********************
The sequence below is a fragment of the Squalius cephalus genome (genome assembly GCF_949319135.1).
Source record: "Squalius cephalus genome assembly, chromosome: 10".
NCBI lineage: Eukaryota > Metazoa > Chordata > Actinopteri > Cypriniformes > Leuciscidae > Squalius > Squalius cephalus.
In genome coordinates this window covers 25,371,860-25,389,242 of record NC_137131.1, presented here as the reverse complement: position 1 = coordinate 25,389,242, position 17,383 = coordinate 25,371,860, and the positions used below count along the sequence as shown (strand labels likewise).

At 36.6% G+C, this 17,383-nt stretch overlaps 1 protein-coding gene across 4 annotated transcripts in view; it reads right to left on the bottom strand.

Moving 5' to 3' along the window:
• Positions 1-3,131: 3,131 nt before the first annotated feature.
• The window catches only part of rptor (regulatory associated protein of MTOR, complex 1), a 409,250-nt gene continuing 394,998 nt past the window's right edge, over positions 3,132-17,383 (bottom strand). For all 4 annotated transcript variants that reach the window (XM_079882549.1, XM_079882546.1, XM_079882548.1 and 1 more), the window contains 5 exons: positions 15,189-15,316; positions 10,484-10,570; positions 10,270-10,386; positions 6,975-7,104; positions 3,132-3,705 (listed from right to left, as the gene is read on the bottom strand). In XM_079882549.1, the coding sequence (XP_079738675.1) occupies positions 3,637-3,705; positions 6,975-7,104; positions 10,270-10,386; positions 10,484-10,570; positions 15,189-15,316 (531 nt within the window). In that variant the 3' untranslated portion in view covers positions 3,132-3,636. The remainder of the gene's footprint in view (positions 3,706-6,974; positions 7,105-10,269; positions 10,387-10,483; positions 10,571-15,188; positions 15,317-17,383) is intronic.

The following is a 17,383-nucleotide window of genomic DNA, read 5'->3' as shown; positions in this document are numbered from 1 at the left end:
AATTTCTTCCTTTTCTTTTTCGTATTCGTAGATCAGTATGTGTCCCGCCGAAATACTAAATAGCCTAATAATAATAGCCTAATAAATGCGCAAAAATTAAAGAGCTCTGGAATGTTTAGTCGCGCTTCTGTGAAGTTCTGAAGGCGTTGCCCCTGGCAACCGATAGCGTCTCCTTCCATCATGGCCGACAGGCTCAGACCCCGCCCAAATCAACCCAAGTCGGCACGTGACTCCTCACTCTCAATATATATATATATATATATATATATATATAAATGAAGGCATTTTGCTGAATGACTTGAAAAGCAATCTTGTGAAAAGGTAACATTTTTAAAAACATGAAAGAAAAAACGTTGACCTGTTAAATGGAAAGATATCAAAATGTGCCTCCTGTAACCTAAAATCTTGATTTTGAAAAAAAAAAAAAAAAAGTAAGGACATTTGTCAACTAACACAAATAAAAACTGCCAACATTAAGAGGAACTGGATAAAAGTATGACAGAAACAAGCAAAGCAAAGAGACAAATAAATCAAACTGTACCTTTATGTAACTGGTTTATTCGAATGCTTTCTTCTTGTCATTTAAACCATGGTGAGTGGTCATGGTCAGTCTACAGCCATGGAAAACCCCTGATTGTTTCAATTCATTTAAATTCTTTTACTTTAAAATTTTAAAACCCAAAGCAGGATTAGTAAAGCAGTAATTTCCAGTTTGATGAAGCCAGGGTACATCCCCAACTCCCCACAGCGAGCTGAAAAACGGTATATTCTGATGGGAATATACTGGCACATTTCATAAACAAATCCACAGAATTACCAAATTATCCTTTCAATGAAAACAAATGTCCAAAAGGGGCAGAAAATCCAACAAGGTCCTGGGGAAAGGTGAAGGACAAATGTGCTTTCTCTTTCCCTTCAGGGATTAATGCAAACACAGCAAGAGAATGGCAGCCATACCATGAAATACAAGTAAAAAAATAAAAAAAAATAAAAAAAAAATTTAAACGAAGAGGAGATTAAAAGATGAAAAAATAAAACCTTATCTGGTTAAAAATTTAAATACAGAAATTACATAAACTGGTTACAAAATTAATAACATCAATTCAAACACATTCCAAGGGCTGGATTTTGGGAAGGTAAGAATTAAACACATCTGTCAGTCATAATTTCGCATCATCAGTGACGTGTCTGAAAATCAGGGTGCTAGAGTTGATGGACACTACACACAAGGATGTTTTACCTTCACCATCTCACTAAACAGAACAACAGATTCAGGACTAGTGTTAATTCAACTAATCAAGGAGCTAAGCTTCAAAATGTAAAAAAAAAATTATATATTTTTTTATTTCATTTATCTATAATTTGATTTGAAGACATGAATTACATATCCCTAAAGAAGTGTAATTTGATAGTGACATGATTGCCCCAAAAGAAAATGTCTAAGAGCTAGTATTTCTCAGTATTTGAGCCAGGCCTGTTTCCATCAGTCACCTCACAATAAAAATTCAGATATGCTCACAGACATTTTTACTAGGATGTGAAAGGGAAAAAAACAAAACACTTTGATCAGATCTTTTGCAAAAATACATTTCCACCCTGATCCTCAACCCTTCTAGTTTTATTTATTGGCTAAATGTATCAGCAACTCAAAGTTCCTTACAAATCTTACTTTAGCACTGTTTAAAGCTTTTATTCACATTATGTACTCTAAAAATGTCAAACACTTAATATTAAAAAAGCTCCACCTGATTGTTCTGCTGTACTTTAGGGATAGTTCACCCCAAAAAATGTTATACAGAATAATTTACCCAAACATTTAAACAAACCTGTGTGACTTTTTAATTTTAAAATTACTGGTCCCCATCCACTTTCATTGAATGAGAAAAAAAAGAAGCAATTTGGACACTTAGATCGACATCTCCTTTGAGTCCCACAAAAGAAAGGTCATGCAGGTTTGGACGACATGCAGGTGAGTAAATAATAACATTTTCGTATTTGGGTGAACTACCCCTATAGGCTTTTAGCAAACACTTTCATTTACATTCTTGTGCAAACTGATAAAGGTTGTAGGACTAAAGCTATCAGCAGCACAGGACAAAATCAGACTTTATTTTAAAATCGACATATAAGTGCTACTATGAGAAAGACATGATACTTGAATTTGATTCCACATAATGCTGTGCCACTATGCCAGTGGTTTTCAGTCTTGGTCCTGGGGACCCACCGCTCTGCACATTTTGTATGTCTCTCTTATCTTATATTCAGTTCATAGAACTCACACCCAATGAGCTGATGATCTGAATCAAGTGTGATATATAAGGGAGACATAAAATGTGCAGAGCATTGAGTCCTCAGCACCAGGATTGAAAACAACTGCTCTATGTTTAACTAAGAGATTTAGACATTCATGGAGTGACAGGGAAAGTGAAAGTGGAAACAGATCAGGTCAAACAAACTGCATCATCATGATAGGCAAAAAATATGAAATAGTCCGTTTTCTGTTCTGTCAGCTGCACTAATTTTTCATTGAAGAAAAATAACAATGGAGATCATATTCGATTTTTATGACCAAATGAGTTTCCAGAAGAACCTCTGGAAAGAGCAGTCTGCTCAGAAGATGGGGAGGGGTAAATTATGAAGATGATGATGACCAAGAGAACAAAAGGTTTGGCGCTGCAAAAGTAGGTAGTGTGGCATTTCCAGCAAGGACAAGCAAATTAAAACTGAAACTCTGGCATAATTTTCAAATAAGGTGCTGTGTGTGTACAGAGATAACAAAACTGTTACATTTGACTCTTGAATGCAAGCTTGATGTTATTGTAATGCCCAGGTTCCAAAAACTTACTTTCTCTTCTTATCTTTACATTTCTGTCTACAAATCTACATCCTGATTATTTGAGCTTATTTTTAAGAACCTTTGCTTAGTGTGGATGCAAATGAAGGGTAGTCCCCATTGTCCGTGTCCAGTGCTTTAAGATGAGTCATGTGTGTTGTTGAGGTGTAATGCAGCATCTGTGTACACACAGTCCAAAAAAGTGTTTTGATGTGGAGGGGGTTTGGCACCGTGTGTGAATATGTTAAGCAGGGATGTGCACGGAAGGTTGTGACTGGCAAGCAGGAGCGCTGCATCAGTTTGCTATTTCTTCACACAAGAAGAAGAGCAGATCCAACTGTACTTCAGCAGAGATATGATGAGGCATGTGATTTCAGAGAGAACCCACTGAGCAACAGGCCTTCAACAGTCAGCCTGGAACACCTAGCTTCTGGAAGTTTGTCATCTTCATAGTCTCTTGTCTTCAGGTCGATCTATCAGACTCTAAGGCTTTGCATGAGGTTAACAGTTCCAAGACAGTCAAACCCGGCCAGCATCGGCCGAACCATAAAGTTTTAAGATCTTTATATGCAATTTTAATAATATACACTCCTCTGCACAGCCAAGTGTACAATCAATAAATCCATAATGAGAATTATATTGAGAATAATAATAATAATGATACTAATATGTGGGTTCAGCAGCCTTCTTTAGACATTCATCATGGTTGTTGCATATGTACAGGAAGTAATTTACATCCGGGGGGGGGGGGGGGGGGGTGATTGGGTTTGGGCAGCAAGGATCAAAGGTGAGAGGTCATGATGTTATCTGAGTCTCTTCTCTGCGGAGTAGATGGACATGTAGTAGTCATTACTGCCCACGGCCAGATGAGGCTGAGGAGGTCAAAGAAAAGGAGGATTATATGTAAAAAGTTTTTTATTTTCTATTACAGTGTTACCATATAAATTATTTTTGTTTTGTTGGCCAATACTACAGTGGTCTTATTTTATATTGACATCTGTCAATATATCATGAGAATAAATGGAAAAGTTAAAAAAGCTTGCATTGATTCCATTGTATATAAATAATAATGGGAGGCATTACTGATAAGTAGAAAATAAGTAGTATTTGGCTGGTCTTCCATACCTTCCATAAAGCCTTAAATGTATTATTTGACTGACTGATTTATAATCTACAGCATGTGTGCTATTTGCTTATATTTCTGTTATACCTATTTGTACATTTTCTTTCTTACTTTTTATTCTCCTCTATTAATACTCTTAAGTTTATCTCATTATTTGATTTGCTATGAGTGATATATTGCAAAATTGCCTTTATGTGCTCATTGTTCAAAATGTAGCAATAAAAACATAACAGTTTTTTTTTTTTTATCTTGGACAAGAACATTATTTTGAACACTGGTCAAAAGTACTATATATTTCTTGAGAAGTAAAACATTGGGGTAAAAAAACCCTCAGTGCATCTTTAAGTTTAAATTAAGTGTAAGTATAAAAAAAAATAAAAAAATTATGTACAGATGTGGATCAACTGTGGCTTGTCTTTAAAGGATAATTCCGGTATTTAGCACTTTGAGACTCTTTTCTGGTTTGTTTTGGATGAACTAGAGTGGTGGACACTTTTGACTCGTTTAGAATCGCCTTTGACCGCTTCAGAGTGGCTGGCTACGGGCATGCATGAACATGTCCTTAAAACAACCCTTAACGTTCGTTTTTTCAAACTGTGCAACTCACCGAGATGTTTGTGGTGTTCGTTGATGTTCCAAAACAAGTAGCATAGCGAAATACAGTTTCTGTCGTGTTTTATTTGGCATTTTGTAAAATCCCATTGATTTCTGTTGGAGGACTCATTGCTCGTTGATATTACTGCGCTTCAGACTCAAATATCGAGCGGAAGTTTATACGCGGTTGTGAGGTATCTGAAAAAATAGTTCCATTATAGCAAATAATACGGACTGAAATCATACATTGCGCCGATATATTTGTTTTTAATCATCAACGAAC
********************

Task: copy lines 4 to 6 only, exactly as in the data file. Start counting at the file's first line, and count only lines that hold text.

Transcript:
In genome coordinates this window covers 25,371,860-25,389,242 of record NC_137131.1, presented here as the reverse complement: position 1 = coordinate 25,389,242, position 17,383 = coordinate 25,371,860, and the positions used below count along the sequence as shown (strand labels likewise).

At 36.6% G+C, this 17,383-nt stretch overlaps 1 protein-coding gene across 4 annotated transcripts in view; it reads right to left on the bottom strand.

Moving 5' to 3' along the window: